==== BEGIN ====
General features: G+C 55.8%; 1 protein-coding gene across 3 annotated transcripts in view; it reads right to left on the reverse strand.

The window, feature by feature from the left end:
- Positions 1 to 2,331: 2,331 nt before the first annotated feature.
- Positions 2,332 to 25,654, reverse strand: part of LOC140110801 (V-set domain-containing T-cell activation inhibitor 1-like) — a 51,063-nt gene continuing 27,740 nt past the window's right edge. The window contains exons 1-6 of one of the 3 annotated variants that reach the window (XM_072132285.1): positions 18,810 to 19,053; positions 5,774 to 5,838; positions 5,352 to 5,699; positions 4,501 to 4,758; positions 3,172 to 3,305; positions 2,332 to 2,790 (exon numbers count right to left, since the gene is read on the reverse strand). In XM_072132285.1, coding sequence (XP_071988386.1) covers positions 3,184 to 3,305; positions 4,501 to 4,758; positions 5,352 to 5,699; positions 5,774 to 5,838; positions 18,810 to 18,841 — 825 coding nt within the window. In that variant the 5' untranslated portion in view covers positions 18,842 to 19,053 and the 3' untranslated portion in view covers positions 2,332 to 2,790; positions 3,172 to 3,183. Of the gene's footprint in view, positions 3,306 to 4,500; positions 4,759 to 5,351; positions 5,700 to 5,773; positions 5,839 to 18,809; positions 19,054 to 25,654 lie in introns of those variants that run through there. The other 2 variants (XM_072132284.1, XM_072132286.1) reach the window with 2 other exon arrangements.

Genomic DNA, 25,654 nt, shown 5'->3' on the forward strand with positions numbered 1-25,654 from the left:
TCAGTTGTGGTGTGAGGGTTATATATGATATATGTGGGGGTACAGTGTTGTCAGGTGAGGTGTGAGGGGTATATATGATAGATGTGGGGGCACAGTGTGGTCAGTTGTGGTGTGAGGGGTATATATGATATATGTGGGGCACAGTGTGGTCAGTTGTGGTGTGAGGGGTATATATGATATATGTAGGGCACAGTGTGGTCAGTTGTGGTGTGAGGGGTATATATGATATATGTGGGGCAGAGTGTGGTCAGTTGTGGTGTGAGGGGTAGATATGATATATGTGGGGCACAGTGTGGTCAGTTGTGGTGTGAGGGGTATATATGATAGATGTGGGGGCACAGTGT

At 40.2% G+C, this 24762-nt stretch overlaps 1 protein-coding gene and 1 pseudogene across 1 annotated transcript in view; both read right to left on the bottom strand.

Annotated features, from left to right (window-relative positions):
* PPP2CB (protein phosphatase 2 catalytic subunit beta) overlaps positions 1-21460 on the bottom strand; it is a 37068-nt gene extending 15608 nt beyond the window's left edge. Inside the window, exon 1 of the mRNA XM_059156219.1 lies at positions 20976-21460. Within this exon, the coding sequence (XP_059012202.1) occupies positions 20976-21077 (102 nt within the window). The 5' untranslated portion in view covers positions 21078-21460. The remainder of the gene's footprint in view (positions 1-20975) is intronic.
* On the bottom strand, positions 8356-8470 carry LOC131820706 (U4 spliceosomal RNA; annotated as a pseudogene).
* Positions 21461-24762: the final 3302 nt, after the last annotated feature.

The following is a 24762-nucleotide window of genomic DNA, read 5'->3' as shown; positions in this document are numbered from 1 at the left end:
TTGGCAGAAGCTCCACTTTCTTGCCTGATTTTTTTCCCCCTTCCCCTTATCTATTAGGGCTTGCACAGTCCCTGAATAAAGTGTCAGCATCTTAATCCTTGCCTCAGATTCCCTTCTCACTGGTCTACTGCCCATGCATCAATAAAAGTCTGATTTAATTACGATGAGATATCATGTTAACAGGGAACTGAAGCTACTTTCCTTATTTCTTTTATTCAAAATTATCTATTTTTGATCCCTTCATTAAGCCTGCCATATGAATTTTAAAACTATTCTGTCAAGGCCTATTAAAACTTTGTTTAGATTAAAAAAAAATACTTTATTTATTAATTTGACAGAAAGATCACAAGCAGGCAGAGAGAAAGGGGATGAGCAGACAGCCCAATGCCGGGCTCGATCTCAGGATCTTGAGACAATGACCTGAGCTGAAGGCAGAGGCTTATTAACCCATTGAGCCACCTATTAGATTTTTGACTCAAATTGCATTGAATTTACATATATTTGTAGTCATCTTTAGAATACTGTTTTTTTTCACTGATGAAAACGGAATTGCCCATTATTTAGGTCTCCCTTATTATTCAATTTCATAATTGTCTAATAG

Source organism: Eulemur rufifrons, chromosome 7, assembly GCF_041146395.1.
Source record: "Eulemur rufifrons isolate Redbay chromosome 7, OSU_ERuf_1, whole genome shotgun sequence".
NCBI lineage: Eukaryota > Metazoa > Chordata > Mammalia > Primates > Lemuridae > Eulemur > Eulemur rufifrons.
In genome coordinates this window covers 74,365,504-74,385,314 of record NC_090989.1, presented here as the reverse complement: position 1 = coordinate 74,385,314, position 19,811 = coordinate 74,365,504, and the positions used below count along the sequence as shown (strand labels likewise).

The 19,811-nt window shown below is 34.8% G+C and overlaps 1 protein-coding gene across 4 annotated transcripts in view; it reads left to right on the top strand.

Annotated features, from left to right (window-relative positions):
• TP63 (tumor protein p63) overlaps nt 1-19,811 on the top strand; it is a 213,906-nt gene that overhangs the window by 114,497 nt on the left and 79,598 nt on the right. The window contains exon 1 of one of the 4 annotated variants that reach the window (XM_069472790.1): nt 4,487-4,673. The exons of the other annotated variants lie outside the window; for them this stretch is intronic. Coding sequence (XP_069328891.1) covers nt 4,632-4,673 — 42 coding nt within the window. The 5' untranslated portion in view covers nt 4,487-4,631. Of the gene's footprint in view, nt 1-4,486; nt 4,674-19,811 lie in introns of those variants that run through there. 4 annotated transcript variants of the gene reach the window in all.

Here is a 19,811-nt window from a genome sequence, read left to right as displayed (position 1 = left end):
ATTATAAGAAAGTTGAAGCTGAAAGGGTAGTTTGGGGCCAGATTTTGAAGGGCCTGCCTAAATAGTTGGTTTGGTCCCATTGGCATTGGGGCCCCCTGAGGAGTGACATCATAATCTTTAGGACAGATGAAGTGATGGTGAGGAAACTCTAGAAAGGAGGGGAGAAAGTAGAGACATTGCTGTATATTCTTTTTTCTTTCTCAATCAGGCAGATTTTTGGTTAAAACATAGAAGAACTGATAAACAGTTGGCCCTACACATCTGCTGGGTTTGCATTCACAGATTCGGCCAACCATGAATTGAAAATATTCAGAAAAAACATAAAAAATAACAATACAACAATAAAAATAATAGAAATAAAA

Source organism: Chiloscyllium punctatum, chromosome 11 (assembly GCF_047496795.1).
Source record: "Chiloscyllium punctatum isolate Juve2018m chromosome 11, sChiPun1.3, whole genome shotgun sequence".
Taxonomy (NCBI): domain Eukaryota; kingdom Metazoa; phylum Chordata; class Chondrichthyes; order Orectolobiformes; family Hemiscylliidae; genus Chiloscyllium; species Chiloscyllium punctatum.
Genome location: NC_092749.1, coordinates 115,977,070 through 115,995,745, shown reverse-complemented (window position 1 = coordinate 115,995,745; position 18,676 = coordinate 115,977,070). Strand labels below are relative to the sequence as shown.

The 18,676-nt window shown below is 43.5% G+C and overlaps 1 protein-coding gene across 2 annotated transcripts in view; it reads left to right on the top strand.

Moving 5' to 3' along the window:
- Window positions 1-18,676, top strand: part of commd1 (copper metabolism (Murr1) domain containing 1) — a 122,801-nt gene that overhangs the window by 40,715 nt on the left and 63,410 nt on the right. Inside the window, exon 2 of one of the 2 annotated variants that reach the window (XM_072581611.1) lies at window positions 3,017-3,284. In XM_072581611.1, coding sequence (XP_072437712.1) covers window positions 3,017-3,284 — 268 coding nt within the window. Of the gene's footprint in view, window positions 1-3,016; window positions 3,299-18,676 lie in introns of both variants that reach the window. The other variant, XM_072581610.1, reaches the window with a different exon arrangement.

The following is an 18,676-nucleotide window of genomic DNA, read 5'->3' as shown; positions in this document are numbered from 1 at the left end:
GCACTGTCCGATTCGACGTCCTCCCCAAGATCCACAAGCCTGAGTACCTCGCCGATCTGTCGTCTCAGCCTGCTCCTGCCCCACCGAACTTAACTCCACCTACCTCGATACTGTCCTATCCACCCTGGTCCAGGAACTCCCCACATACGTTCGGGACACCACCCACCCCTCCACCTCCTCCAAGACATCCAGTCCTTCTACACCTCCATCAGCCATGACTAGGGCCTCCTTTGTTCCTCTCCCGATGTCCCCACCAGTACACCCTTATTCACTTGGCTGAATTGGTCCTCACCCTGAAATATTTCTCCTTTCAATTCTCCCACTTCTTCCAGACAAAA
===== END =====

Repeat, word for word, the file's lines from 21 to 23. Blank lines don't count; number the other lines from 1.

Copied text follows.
Here is a 19,811-nt window from a genome sequence, read left to right as displayed (position 1 = left end):
ATTATAAGAAAGTTGAAGCTGAAAGGGTAGTTTGGGGCCAGATTTTGAAGGGCCTGCCTAAATAGTTGGTTTGGTCCCATTGGCATTGGGGCCCCCTGAGGAGTGACATCATAATCTTTAGGACAGATGAAGTGATGGTGAGGAAACTCTAGAAAGGAGGGGAGAAAGTAGAGACATTGCTGTATATTCTTTTTTCTTTCTCAATCAGGCAGATTTTTGGTTAAAACATAGAAGAACTGATAAACAGTTGGCCCTACACATCTGCTGGGTTTGCATTCACAGATTCGGCCAACCATGAATTGAAAATATTCAGAAAAAACATAAAAAATAACAATACAACAATAAAAATAATAGAAATAAAA

Source organism: Chiloscyllium punctatum, chromosome 11 (assembly GCF_047496795.1).